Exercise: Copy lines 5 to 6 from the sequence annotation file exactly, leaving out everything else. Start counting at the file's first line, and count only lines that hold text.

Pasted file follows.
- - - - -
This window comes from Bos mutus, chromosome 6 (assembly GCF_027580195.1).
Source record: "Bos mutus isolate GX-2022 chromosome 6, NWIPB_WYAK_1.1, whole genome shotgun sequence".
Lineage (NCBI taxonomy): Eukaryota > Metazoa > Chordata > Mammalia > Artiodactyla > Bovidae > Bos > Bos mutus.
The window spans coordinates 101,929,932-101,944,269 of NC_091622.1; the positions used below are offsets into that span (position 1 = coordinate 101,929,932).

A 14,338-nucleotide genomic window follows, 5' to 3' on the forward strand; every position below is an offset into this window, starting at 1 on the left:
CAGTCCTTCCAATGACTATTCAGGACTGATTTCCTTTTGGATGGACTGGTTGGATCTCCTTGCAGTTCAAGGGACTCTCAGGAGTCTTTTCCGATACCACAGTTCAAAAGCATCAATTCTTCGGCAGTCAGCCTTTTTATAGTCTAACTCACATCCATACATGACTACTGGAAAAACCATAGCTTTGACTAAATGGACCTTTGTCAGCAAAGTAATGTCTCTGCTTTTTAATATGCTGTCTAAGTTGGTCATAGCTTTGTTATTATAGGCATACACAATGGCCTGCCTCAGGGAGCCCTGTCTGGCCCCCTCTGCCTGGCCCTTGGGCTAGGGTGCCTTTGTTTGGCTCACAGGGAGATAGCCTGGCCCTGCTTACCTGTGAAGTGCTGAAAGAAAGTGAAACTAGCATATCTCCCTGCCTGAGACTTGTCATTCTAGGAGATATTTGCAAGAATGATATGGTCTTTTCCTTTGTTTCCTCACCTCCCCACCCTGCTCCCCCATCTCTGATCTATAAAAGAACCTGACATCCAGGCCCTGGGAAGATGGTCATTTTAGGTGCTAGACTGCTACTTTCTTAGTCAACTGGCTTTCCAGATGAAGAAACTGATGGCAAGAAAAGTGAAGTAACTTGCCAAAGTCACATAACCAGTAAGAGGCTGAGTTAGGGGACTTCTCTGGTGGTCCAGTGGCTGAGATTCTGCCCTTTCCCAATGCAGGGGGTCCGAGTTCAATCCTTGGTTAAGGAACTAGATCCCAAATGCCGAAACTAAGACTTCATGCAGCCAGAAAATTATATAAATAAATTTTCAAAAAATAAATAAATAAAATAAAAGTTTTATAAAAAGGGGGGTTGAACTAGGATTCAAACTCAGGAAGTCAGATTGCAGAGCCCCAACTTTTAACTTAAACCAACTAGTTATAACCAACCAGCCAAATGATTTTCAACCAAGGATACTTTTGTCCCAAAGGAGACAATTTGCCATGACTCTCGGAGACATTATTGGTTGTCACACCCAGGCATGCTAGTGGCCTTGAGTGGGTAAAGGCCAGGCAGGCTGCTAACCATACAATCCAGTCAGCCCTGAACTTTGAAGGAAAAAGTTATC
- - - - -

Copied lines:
A 14,338-nucleotide genomic window follows, 5' to 3' on the forward strand; every position below is an offset into this window, starting at 1 on the left:
CAGTCCTTCCAATGACTATTCAGGACTGATTTCCTTTTGGATGGACTGGTTGGATCTCCTTGCAGTTCAAGGGACTCTCAGGAGTCTTTTCCGATACCACAGTTCAAAAGCATCAATTCTTCGGCAGTCAGCCTTTTTATAGTCTAACTCACATCCATACATGACTACTGGAAAAACCATAGCTTTGACTAAATGGACCTTTGTCAGCAAAGTAATGTCTCTGCTTTTTAATATGCTGTCTAAGTTGGTCATAGCTTTGTTATTATAGGCATACACAATGGCCTGCCTCAGGGAGCCCTGTCTGGCCCCCTCTGCCTGGCCCTTGGGCTAGGGTGCCTTTGTTTGGCTCACAGGGAGATAGCCTGGCCCTGCTTACCTGTGAAGTGCTGAAAGAAAGTGAAACTAGCATATCTCCCTGCCTGAGACTTGTCATTCTAGGAGATATTTGCAAGAATGATATGGTCTTTTCCTTTGTTTCCTCACCTCCCCACCCTGCTCCCCCATCTCTGATCTATAAAAGAACCTGACATCCAGGCCCTGGGAAGATGGTCATTTTAGGTGCTAGACTGCTACTTTCTTAGTCAACTGGCTTTCCAGATGAAGAAACTGATGGCAAGAAAAGTGAAGTAACTTGCCAAAGTCACATAACCAGTAAGAGGCTGAGTTAGGGGACTTCTCTGGTGGTCCAGTGGCTGAGATTCTGCCCTTTCCCAATGCAGGGGGTCCGAGTTCAATCCTTGGTTAAGGAACTAGATCCCAAATGCCGAAACTAAGACTTCATGCAGCCAGAAAATTATATAAATAAATTTTCAAAAAATAAATAAATAAAATAAAAGTTTTATAAAAAGGGGGGTTGAACTAGGATTCAAACTCAGGAAGTCAGATTGCAGAGCCCCAACTTTTAACTTAAACCAACTAGTTATAACCAACCAGCCAAATGATTTTCAACCAAGGATACTTTTGTCCCAAAGGAGACAATTTGCCATGACTCTCGGAGACATTATTGGTTGTCACACCCAGGCATGCTAGTGGCCTTGAGTGGGTAAAGGCCAGGCAGGCTGCTAACCATACAATCCAGTCAGCCCTGAACTTTGAAGGAAAAAGTTATC